It all happened in 20 minutes.

Less than that, actually.

Junior forward Dillon Fuchs scored the first of his three goals with 18 minutes remaining, sparking a stirring comeback for the Blue Jays, who scored four goals in 20 minutes to stun Acadiana and advance to the final with a 4-3 victory.

“I knew if we could get one we would go on and do good things,” Jesuit coach Hubie Collins said. “We got one, then we got a second and a third and it’s almost a blur to me now.”

“What a great team Acadiana was and what a great performance that they put in. On another day, it might’ve been their game, but fortunately it was ours.”

The second goal came five minutes after the first. Fuchs struck again, this time off of a corner from junior Jose Aleman.

The third came even faster than the second, with Fuchs heading in another Aleman corner to tie the game at 3.

“(Fuchs) has been outstanding for us this year and put in a great performance for us,” Collins said. “He’s a poacher in and around the box, and he’s good in the air. I think he showed all facets of his finishing tonight, scoring with the feet and his head.”

By the time the fourth goal crossed the line with only four minutes remaining, Jesuit had pumped four goals through in 15 minutes, shell shocking Acadiana.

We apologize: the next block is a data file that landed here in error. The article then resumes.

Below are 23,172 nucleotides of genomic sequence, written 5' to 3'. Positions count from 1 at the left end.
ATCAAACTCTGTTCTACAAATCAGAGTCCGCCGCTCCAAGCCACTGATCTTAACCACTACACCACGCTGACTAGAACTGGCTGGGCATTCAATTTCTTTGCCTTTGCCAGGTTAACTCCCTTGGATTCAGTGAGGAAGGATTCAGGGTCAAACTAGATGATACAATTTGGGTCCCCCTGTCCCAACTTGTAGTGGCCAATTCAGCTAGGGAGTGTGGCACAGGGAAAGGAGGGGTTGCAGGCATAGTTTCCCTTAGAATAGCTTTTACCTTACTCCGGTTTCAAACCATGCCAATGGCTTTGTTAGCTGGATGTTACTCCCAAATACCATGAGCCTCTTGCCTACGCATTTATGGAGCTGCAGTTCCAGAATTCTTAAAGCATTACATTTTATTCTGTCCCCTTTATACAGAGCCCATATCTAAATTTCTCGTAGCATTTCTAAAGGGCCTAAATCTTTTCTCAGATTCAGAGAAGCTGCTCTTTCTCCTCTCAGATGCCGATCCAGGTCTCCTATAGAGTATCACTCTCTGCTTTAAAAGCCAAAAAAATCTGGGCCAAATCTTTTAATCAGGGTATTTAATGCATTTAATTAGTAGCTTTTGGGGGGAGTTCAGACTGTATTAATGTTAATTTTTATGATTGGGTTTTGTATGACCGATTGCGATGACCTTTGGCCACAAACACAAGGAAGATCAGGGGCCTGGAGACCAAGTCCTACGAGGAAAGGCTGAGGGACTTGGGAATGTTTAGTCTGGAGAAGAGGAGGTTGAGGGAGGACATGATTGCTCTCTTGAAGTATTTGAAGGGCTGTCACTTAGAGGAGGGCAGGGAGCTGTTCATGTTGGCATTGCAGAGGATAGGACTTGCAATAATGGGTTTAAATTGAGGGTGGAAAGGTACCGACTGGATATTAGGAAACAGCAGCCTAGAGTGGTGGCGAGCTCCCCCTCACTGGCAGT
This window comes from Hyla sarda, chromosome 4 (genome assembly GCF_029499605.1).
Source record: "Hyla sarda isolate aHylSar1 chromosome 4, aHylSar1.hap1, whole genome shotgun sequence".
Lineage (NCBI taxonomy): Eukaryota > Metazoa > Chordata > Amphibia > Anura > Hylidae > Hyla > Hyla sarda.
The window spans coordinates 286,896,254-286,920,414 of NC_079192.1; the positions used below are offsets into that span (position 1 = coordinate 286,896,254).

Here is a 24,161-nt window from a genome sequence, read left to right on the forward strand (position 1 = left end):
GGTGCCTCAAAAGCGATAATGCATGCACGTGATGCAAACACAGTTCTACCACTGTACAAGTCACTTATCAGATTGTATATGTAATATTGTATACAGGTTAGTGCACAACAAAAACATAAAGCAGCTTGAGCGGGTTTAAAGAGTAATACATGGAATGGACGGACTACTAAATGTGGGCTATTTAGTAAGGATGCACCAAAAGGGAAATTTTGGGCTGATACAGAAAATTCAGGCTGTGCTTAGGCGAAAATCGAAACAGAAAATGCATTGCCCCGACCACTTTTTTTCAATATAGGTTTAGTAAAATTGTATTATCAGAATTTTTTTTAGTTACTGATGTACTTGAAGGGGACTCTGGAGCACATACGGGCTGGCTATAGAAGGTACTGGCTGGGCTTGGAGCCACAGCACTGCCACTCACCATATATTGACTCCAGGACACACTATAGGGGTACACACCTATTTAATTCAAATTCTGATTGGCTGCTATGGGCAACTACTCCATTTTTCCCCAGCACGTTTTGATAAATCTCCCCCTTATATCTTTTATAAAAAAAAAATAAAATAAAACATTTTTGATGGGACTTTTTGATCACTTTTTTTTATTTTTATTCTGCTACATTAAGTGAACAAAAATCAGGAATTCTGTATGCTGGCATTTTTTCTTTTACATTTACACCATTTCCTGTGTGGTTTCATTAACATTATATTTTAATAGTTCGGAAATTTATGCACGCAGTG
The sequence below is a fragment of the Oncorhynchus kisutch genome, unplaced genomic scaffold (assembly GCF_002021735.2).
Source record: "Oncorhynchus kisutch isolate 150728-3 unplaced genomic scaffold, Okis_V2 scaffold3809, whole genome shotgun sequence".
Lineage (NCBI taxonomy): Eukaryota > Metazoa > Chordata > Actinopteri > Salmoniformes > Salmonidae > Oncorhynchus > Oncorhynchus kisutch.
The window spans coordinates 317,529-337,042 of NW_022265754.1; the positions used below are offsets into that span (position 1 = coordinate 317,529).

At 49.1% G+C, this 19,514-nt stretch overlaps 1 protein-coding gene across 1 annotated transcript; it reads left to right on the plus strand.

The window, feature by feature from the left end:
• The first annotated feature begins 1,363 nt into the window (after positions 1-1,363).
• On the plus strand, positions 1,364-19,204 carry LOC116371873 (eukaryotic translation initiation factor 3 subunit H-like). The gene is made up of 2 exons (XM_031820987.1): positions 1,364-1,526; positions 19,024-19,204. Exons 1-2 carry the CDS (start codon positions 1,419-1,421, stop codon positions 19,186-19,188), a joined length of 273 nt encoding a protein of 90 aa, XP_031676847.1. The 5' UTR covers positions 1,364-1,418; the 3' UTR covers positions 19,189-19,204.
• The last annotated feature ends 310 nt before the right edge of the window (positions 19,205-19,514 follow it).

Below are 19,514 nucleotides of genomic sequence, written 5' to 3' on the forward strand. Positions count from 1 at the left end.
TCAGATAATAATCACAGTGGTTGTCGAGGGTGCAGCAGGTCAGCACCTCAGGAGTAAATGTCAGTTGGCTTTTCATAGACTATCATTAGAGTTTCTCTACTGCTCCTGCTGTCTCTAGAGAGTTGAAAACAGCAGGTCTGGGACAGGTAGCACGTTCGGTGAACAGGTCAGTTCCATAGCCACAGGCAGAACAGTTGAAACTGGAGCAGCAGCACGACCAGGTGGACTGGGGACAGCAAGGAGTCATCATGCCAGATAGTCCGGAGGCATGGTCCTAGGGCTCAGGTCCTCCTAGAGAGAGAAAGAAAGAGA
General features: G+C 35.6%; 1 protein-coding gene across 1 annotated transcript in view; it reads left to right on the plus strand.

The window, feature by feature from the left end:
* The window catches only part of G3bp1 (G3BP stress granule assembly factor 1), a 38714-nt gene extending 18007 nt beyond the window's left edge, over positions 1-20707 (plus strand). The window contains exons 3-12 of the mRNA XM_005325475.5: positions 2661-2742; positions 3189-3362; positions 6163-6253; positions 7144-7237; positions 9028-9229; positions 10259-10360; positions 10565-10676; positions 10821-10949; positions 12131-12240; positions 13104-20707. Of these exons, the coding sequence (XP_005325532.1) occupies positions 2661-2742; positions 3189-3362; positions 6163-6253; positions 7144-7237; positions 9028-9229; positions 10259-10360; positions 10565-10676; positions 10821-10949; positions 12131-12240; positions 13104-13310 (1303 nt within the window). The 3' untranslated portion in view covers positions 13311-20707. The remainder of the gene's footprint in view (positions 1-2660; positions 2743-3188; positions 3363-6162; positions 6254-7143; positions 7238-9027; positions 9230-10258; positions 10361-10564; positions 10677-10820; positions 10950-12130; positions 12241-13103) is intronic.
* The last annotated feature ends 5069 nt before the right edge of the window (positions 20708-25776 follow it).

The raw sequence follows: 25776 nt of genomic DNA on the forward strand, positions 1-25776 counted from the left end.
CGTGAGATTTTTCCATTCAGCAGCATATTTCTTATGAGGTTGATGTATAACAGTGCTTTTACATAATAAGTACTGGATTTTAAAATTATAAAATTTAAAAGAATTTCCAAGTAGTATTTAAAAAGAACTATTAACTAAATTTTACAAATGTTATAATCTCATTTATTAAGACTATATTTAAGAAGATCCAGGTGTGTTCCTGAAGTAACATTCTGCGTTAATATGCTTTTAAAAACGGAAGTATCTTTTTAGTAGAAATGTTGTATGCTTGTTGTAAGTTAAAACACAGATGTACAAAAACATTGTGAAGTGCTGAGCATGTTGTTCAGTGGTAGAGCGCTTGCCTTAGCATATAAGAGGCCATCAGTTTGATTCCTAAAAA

“Once we got one goal and the second goal, all the belief kind of swung to us,” Collins said. “Unfortunately for them they just weren’t able to rally a good scoring opportunity after that.”

The wind played a major factor in the comeback, with Acadiana scoring its two first-half goals playing with the wind, and Jesuit getting the same luxury in the second half with the teams switched sides.

“We said at halftime if we got a goal we would be right back in it, especially with the wind being the way it was,” Collins said. “We felt if we got an early goal we could put the pressure back on them. A 2-0 lead in soccer isn’t always what it seems.”

Despite laying siege to the Acadiana backline, Jesuit couldn’t break through in the first 15 minutes of the second half like Collins would’ve liked, with Acadiana goalkeeper Zak Elagamy making three crucial saves.

Then the Rams went further ahead, against the run of play, and changed the flow of the game.

“I thought if we could get them to 2-1 they would start second-guessing themselves and then suddenly they were up 3-0,” Collins said. “I think maybe at three goals up they thought the game might have been theirs and maybe they took the foot off a little bit.”

Collins said the coaching staff urged their team to give maximum effort in the final 40 minutes of regulation and not waver in their commitment.

“We talked about giving everything you had for the last 40 minutes to see where it took us,” Collins said. “When you’re in this round of the competition, the semifinal, it is do-or-die; basically this is your last match. I think the players felt they would give it all for their last 40 minutes.”

Jesuit will face top-seeded St. Paul’s, which beat Mandeville 3-0 in the other semifinal, in a rematch of last year’s final.

While Collins looked forward to the prospect of playing in another final, he knew his work wasn’t done yet.

“We’re very excited, but we know we have a hard week of training to put in.”